London through the eyes of a Kiwi

Nicholas McBride has packed plenty of sightseeing into his first few weeks in London.
NICHOLAS MCBRIDE

Nicholas McBride has packed plenty of sightseeing into his first few weeks in London.

If you want to make your fortune, then London is the place. As Nicholas McBride writes, the city came calling and he and many other Kiwis have answered.

A month ago, I quit my job in New Zealand, left behind friends and family and travelled to the other side of the world.

Suddenly, I was one of the thousands of Kiwis who swap  God's Own for the country that sponsors the top left quarter of our flag.

A very London scene. Big Ben and Parliament.
NICHOLAS MCBRIDE

A very London scene. Big Ben and Parliament.

After nearly 21 straight hours on an aeroplane, I arrived in London, touching down at Heathrow.

As you try to sleep in an aeroplane seat, you wonder what on earth would persuade someone to leave behind the laid-back life of New Zealand for the hectic life of London.

I can't speak for others, but for me, it was something lingering inside. Something calls to you – the desire to prove yourself in one of the biggest and most vibrant cities in the world.

The London Eye dominates the city's skyline.
NICHOLAS MCBRIDE

The London Eye dominates the city's skyline.

"If I can make it here, I can make it anywhere." Frank Sinatra was singing about New York, but the words ring true.

Let me be the first to admit I have been here a month, am living on a couch and still looking for work.

But being here, you can go one of two ways – get overwhelmed by the millions of people, or see it for the world of possibilities and opportunities.

Nicholas McBride, with his new home behind him.
NICHOLAS MCBRIDE

Nicholas McBride, with his new home behind him.

Being in London is an odd experience. You are in a completely different country, yet everyone still speaks English, so nothing seems that foreign.

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It feels like you have woken up on a different planet and no-one else has noticed.

Though for all the language similarities, I'm certainly not in Kansas any more.

Rohan McGrath and Emma Collingwood made the move to London about seven months ago.
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Rohan McGrath and Emma Collingwood made the move to London about seven months ago.

Suddenly, the simplest things are interesting: All the houses look like the opening credits of Coronation Street. The brick facades of the houses are a far cry from New Zealand's standard wooden dwelling.

Amid the hustle and bustle of the busy streets, you walk past a United Nations of different accents and faces.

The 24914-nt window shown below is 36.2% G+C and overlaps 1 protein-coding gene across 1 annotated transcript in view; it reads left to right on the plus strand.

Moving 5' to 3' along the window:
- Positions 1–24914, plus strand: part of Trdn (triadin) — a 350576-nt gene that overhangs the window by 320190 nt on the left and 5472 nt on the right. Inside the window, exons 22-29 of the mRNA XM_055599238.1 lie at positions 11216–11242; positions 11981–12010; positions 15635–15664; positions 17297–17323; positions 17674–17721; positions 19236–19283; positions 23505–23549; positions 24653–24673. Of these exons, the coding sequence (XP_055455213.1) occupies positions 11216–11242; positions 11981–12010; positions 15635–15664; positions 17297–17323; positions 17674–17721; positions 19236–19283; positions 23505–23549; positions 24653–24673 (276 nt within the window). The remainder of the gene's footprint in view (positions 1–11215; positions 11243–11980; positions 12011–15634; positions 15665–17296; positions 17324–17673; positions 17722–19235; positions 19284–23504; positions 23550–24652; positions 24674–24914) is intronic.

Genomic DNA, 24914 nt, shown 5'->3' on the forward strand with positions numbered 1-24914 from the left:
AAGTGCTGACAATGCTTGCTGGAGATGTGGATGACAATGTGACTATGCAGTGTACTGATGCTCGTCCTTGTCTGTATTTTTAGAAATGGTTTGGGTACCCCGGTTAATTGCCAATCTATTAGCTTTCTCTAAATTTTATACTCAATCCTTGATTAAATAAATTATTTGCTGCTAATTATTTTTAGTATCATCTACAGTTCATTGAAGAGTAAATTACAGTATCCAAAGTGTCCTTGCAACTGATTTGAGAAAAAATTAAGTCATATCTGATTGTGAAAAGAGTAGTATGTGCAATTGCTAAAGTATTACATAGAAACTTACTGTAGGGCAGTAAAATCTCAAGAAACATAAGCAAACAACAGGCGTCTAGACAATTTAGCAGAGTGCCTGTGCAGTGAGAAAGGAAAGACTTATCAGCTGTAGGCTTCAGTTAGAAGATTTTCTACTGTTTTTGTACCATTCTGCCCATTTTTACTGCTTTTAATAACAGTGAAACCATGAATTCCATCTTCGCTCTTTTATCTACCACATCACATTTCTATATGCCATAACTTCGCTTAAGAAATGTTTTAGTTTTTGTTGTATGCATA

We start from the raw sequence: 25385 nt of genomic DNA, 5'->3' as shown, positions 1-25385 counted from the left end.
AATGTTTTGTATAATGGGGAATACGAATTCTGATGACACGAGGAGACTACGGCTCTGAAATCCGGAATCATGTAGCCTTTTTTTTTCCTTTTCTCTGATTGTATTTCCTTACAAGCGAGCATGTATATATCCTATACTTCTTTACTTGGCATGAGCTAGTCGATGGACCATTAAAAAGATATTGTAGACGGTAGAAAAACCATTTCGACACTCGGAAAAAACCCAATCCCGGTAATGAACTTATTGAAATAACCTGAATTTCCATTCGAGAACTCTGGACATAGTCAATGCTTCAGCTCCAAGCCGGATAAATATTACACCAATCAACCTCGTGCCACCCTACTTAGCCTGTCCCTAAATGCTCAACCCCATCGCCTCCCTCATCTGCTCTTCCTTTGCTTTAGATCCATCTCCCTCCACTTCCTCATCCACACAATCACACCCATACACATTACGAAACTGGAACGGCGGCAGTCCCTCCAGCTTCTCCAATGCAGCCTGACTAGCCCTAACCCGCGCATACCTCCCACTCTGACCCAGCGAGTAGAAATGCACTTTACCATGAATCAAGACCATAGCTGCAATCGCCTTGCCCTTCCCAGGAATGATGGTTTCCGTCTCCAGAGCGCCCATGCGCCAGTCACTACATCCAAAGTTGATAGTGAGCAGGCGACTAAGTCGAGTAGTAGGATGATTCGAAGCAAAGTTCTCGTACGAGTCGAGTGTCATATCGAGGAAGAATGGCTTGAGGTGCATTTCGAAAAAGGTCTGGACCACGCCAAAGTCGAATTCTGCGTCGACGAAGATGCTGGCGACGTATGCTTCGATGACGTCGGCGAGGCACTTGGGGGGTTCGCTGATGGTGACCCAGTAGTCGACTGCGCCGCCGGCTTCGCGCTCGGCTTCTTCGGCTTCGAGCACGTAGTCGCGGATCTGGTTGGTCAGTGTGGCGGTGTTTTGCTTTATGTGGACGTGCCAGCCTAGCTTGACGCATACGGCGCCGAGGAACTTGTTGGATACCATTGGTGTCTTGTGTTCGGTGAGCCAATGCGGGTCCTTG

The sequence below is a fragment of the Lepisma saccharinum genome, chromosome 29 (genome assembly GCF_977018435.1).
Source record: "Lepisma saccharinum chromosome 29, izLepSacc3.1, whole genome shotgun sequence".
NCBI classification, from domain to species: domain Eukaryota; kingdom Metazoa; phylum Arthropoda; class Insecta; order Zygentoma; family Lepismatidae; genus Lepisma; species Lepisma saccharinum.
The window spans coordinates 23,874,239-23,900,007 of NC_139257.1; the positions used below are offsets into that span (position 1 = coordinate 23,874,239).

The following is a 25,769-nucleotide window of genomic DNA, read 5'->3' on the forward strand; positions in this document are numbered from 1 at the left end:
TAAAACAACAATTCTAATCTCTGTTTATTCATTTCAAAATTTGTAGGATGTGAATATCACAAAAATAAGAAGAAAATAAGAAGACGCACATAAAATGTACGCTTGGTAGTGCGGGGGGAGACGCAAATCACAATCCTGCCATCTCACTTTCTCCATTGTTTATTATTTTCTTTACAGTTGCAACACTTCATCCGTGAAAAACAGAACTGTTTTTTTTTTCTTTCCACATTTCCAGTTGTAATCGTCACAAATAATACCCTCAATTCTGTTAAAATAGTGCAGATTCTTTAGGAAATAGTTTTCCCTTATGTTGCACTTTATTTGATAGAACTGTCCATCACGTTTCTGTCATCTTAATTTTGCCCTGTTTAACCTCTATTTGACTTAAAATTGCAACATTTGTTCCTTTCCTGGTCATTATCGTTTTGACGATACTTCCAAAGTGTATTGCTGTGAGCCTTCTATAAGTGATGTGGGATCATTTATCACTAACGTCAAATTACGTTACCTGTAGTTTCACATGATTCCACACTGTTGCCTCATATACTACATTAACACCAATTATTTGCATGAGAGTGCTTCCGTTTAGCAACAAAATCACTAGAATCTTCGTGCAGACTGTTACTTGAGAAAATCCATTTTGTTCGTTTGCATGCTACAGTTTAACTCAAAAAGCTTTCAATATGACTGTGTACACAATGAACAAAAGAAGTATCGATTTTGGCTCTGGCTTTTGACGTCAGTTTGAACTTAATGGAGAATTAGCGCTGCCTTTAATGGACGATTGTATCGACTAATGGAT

Running alongside the Thames, you realise how lucky New Zealand is to have clean water. Upon closer inspection, the world-famous river is closer to the Ganges than the Manawatu.

A pub on a quiet night in London is busier than a bar on a Friday in Wellington. For some reason, Foster's is an exotic drink here, while Stella Artois is more akin to Tui or Speight's.

Every now and then – as you gaze up at the sky with a different aeroplane gliding silently overhead every minute – it hits you that you actually are here.

Standing before Big Ben and the parliament buildings is surreal – the icons of England from movies,  television and postcards are sitting calmly in front of you in all their ornate intricacies.

But perhaps one of the most surprising and humbling things is the kindness of those who have gone before you – fellow expats who are willing to offer a couch, a job contact or a beer.

The Kiwi  United Kingdom fraternity is a welcoming group no matter how long you have been here.

Emma Collingwood, 27, and Rohan McGrath, 29, arrived in London seven months ago.

They, like many Kiwis, made the move so they could see Europe and experience different cultures.

"Definitely a top drawcard for me is the proximity to Europe. My list of places to go is quite long," Collingwood said.

The pull of London and its "endless options" was another draw.

"I came from Wellington and thought that was big enough, but it's just a suburb for London," she said.

"I got to a point in New Zealand where it felt like I knew more people who were over here than I did in Wellington, so the pull was only getting stronger."

Job-hunting involved delving into the world of recruiters.

"The career opportunities here are great, but it does take a while to find a job and you need to be prepared for that.

"London is fantastic for generalists as it's big enough to have companies offering all manners of roles.

"Recruitment companies dominate the job market, unlike back home. So you need to be clear on what you want and proactive with your job hunt."

For McGrath,  the move was to experience living in another culture and another country.

"When we left  New Zealand we hadn't settled on what country we would move to.

"But when we visited London it seemed that everyone we met loved living here."

Despite living 18,700 kilometres away from "home", he acknowledged you spend a lot of time with other New Zealanders and Australians. "Which is ironic, considering the original reason I wanted to leave was to live in a different culture.

"Even so, we are meeting other like-minded New Zealanders that we wouldn't have met otherwise."

The culture change was still evident, though.

"The longer we're here, the more differences we notice."

McGrath said it took about six months to feel settled and to sort out their lives.

"I was lucky and got a job very quickly, but we have met people who have really struggled to find work."

So if London is calling, will you pick up?

 - Stuff

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